This probably isn’t the World Series most baseball folks wanted, assuming you don’t root for the Red Sox or Cardinals. After all, both franchises have been to the World Series multiple times in the past decade and both have won twice. So maybe you wanted some new blood.
Instead you’ll get beards. Lots of them.
But you also get two great teams, with no shortage of reasons to watch. Here are 10:
1. Adam Wainwright. He was a rookie closer when the Cardinals won the World Series in 2006 but was injured when they won again in 2011. In a season where much of the attention for pitchers went to Clayton Kershaw, Max Scherzer, Matt Harvey and Mariano Rivera, Wainwright quietly went 19-9 with a 2.94 ERA while leading the majors in innings pitched. This is his chance to make his October mark in Cardinals history alongside the likes of Bob Gibson and his mentor Chris Carpenter, who won two games in the 2011 World Series. He has that big curveball — maybe the best since Bert Blyleven was spinning his own — that he’ll throw on any count but is especially deadly with two strikes, when opponents hit .118 with 130 strikeouts in 238 plate appearances.
2. David Ortiz versus Carlos Beltran. They’re not facing each other, but you sort of get the feeling they are. Few hitters have delivered in their playoff careers like these two, although Ortiz did go just 2-for-22 in the American League Championship Series. Beltran had six RBIs in each of the Cardinals’ first two series and now gets the opportunity to play in his first World Series … and perhaps make a Hall of Fame statement.
3. John Lackey’s redemption. Two years ago he was the most hated man in Boston after posting a 6.41 ERA in 28 starts and ordering lots of fried chicken between starts. Now, after beating Justin Verlander 1-0 in the ALCS, he’s going to start Game 2 of the World Series. Remember, he’s familiar with the pressures of a big game: As a rookie with the Angels in the 2002 World Series, he was the winning pitcher in Game 7.
4. Yadier Molina. One of the memories of the 2011 World Series that stuck with me was the ovations Molina received from his home fans — louder than those given Albert Pujols. Perhaps Cardinals fans anticipated Pujols’ departure, or maybe they just appreciated everything Molina does for the team, from his hitting to his defense to the confidence he instills in his pitchers. Few players ever perfect their jobs on a baseball field, but you get the idea Molina has perfected playing catcher. Appreciate and enjoy. And then see if the Red Sox — who set the all-time record for stolen-base percentage (123 for 142) — attempt to run on him.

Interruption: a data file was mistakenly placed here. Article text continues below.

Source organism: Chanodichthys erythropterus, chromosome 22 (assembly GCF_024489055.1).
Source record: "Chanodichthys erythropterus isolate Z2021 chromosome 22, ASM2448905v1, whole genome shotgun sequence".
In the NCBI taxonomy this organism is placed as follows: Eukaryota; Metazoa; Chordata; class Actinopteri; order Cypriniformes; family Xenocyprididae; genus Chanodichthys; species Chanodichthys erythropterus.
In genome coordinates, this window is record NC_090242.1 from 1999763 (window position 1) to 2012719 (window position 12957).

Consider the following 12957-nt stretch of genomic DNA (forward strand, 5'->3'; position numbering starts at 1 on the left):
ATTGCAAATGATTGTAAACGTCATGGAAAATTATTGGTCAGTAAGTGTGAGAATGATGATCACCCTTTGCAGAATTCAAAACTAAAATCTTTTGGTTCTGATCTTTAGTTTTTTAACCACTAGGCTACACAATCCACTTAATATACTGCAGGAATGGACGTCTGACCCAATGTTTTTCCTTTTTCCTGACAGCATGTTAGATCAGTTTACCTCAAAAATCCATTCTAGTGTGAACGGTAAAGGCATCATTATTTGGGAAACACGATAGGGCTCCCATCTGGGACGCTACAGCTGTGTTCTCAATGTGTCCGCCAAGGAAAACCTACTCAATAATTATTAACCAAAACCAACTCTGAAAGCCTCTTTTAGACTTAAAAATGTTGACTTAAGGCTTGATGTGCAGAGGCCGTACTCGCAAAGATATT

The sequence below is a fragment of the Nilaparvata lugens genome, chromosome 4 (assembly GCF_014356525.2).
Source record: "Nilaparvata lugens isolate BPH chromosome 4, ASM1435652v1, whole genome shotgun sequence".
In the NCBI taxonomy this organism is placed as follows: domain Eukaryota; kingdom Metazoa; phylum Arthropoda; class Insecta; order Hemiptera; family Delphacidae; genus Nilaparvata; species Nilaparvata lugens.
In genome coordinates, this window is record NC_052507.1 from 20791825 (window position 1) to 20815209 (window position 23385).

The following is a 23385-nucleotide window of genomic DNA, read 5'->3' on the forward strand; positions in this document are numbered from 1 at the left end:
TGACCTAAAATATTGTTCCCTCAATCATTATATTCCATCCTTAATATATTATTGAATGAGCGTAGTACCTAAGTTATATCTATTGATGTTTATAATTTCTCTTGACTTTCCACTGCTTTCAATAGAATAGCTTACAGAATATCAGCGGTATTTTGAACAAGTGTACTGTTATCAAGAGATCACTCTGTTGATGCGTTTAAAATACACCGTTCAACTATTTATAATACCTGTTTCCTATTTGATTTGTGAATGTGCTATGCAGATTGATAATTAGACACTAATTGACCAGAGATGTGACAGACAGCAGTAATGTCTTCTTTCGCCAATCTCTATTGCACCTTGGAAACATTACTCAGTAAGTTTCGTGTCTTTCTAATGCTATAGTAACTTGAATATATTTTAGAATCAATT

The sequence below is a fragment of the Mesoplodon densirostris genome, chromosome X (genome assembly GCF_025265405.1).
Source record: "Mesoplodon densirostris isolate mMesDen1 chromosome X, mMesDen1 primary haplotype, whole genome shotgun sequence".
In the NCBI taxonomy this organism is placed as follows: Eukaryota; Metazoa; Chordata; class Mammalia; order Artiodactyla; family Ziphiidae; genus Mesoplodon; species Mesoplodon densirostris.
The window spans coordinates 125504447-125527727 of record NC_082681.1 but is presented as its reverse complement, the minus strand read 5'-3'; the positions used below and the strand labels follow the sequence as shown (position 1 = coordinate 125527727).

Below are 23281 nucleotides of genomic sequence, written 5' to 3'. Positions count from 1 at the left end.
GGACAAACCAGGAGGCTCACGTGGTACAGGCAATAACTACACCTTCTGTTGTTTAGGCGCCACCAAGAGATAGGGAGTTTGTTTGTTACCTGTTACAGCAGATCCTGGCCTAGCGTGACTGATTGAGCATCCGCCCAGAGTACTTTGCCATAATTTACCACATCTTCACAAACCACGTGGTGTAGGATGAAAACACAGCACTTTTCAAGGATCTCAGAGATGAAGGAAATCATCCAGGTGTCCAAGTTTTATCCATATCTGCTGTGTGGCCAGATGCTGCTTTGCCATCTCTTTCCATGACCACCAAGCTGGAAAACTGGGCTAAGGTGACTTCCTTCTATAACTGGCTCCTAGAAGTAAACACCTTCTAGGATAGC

5. Power versus RISP. Each team led its league in runs scored, just the fourth time since 1976 that’s happened (1976, Reds-Yankees; 2004, Cardinals-Red Sox; 2009, Phillies-Yankees), but did so in different ways. The Red Sox, while not as powerful as some Red Sox teams of the past, hit 178 home runs (sixth in the majors), but also pounded out 363 doubles (first) and drew 581 walks (third). The Cardinals ranked 27th in the majors in home runs and don’t steal many bases (just 45), but they put the ball in play, an attribute that allowed them to hit .330 with runners in scoring position, the highest figure in the majors since that stat has been recorded beginning in 1961. The Red Sox beat the Tigers largely because of three key home runs — the grand slams from Ortiz and Shane Victorino plus Mike Napoli’s solo shot in the 1-0 victory in Game 3 — and while the Cardinals have hit just .210 in the postseason they’ve hit .286 with RISP.